Businesses, government and civil society met this month in Medan, Indonesia, for the 11th annual Roundtable meeting on sustainable palm oil. While orangutan conservation organisations dominated conversations about sustainability, another serious problem lingers: what to do with local people.
In 2011, 7.8 million hectares of Indonesia was taken up with palm oil plantations. These are predominantly in former forest areas which were either illegally logged or burned to clear the way for palm planting.
The industry has come under fire for years because of its role in destroying the habitat of the charismatic orangutan and other species of flora and fauna. But the indigenous people who live in forests also find themselves displaced by the massive growth in palm oil, and they attract much less attention.
In Indonesia there are many thousands of indigenous communities who live traditional or semi-traditional lives in the forest. They make their livelihood collecting non-timber forest products like berries, oils, fuelwood, medicinal plants or animals. Indigenous groups like the Suku Anak Dalam (sometimes called Batin Sembilan) in Sumatra lived like this for countless generations until the mid-20th century.
For many of these communities the forest is sacred and imbued with ancestral significance, having been home to countless generations before them.
When palm oil plantations are developed these people are displaced. Historically, the government has shifted them to more “civilised” homes and villages. They lose access to their livelihoods. The disconnection from their land threatens their culture, way of life and community and places them at severe risk of poverty as they find themselves with few transferable skills and few employment opportunities.
Businesses that sign up for certification by the Roundtable on Sustainable Palm Oil want to publicise their commitment to environmental and social sustainability (and capture “ethical” markets). To get certification, companies must adhere to principles of free, prior and informed consent (FPIC) when acquiring land.
This means that indigenous people whose forests are chopped or burned down to plant palm should be fully informed, in advance, of what the changes will be, and should be able to veto a palm oil development should they so choose. (The veto right is the difference between consent and consultation, another c-word sneakily ushered in to the acronym FPIC from time to time.)
But this consent is almost never achieved in the palm oil sector (or others to which it applies, such as mining). The questionable legality around the development of palm oil plantations means indigenous people rarely have any say at all over the destruction of their forest, and their eviction from their lands.
To address the reality that few palm oil plantations have been developed with free, prior and informed consent, the Roundtable dictates that member companies with disputes on their land can remain “certified sustainable” as long as they are doing something about resolving the dispute.
An increasingly common method of “doing something” is mediation between the company and the community to reach an agreement where the company allows the community to become, effectively, share-croppers. They can own some land, already planted with palm and with the forest destroyed, and can make their livelihood by selling the harvested fruit back to the company.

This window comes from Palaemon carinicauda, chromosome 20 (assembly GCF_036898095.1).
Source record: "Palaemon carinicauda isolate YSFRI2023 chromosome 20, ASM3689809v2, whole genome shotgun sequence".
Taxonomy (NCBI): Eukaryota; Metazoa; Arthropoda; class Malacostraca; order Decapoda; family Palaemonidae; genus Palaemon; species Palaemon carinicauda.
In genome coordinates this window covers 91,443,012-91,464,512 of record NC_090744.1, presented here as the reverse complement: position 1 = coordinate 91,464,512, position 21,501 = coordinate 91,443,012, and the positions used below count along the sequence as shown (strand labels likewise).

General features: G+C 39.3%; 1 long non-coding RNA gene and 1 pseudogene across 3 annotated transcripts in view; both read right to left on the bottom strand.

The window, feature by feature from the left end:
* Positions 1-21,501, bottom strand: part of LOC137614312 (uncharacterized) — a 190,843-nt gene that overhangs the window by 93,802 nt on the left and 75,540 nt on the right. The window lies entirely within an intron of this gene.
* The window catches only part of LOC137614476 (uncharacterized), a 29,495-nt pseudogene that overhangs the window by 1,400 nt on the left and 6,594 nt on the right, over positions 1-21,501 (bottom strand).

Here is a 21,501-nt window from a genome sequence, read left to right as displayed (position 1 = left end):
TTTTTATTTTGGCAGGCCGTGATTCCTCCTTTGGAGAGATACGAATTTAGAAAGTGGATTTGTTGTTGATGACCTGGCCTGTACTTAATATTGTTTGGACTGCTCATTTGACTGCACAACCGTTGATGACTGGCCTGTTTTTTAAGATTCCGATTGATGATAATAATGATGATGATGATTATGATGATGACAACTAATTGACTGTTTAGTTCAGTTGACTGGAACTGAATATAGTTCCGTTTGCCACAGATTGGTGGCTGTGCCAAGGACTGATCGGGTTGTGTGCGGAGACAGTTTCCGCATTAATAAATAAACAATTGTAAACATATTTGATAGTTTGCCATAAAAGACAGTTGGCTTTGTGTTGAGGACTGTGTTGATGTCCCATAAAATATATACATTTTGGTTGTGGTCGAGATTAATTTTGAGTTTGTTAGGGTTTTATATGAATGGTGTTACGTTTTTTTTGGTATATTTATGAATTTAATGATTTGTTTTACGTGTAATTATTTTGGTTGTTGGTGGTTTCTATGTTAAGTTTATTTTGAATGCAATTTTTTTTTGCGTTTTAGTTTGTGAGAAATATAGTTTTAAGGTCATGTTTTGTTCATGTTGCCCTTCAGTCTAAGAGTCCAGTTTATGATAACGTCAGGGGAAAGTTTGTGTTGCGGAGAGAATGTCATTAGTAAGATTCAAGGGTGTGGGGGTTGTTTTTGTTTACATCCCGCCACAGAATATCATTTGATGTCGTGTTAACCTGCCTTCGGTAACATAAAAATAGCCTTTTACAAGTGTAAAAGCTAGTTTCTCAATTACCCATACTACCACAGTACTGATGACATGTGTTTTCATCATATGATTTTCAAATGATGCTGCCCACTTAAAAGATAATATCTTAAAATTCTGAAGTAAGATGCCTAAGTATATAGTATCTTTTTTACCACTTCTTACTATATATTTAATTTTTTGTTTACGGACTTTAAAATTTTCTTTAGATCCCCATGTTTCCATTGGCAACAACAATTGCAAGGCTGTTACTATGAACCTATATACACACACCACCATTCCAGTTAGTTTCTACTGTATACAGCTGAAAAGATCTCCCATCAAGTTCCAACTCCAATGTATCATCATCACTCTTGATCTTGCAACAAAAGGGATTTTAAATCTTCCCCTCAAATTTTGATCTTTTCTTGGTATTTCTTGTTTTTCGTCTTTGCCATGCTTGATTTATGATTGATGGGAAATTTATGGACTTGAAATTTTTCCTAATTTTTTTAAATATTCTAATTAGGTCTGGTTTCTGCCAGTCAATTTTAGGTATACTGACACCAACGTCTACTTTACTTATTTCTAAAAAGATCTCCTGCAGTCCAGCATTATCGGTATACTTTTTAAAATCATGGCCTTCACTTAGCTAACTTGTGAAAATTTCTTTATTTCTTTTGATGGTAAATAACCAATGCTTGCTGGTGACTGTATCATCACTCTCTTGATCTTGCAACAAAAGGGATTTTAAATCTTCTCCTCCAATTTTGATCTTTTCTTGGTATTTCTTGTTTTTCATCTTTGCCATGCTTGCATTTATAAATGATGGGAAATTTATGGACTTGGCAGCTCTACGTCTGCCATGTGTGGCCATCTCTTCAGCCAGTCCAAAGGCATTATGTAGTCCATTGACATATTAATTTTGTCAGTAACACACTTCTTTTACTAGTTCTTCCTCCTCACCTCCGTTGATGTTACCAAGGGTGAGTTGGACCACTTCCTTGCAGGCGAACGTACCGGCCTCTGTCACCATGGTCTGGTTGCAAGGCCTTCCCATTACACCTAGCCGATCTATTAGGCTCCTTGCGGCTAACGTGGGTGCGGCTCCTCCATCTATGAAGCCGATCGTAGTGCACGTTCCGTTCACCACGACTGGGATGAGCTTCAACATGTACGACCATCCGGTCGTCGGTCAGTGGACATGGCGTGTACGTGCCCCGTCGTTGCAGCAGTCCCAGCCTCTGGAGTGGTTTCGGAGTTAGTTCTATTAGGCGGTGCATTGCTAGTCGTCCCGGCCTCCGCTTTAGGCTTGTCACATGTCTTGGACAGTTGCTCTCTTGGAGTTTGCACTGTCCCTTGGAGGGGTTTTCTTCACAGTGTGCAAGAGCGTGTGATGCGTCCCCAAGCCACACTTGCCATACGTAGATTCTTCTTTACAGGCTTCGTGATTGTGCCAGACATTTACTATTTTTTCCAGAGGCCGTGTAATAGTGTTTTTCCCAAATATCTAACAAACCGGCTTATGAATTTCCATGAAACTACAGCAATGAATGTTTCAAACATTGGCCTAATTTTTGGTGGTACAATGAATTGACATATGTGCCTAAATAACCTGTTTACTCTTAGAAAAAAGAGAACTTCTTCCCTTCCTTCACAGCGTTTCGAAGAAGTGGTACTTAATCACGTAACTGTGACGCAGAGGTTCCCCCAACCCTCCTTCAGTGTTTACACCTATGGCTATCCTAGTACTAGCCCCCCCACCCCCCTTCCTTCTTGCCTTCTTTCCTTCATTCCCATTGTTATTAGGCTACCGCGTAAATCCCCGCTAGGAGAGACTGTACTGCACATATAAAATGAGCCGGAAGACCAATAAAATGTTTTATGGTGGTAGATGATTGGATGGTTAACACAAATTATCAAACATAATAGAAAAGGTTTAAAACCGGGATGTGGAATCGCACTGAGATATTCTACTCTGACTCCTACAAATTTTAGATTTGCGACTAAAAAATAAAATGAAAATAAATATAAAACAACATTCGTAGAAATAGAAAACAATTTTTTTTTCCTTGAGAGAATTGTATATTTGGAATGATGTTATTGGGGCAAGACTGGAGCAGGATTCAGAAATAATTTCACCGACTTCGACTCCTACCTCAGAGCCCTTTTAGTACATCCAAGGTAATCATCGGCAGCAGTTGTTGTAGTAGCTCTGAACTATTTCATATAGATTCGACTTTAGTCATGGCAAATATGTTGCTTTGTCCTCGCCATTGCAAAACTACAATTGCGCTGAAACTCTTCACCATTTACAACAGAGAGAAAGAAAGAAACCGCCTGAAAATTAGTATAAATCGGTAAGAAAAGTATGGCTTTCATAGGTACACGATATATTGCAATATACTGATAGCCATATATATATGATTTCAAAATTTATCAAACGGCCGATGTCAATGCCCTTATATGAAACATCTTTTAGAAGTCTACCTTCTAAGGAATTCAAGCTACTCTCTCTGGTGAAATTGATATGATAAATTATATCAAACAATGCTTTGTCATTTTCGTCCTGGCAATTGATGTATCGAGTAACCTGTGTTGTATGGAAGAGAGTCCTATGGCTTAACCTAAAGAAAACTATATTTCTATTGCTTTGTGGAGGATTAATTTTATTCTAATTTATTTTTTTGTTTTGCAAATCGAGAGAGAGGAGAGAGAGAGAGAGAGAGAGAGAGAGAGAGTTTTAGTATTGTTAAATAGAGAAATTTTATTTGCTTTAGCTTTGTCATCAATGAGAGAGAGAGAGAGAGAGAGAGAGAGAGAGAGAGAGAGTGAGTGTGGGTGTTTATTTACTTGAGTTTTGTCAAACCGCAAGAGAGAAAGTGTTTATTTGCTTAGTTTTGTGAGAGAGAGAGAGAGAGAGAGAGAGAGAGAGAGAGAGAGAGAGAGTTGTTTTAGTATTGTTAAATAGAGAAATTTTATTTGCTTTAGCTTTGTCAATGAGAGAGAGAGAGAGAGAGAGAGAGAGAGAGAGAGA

This is problematic in two obvious ways. One, companies can be certified as socially sustainably without actually having to reach any agreement with communities. And two, the best possible outcome is dependency.
In recent months, an even more troubling concern has emerged about the Roundtable’s approach to indigenous communities’ access to land. Wilmar, one of the world’s largest palm oil producers and the world’s largest palm oil trader, has employed a “cut and run” strategy in one of its plantations in the Sumatran province of Jambi.
Wilmar sold PT Asiatic Persada, a subsidiary, to two companies that are not members of the Round Table, at a crucial stage in a mediation between the company and a number of indigenous communities who own the land where the palm oil plantation grows.
These communities have engaged in more than a decade of activism and an intense and difficult two years of as-yet-unfinished mediation with the company to reclaim only a small portion of their lands. Wilmar, evidently finding the process too arduous, sold off the company before an agreement could be reached.
As the new companies are unwilling to continue the mediation, these communities find themselves back at square one. But Wilmar remains a member of the Roundtable and a certified sustainable palm oil producer.
The Roundtable on Sustainable Palm Oil is a controversial initiative. Its weaknesses are many. The fiction of free, prior and informed consent and respect for human and indigenous rights is just one of them.
Yet, the Roundtable may be the best option we have. Dedicated and skilled civil society organisations like Zoos Victoria, Oxfam, SawitWatch (“palm oil watch”, an Indonesian NGO) and Forest Peoples’ Program pressured palm oil companies at the meeting in Medan to improve their social and environmental responsibility practices. Indigenous communities from Jambi, along with other activists, protested loudly outside the venue. But the question remains: will the Roundtable do better to guarantee free, prior and informed consent, and prohibit cutting and running?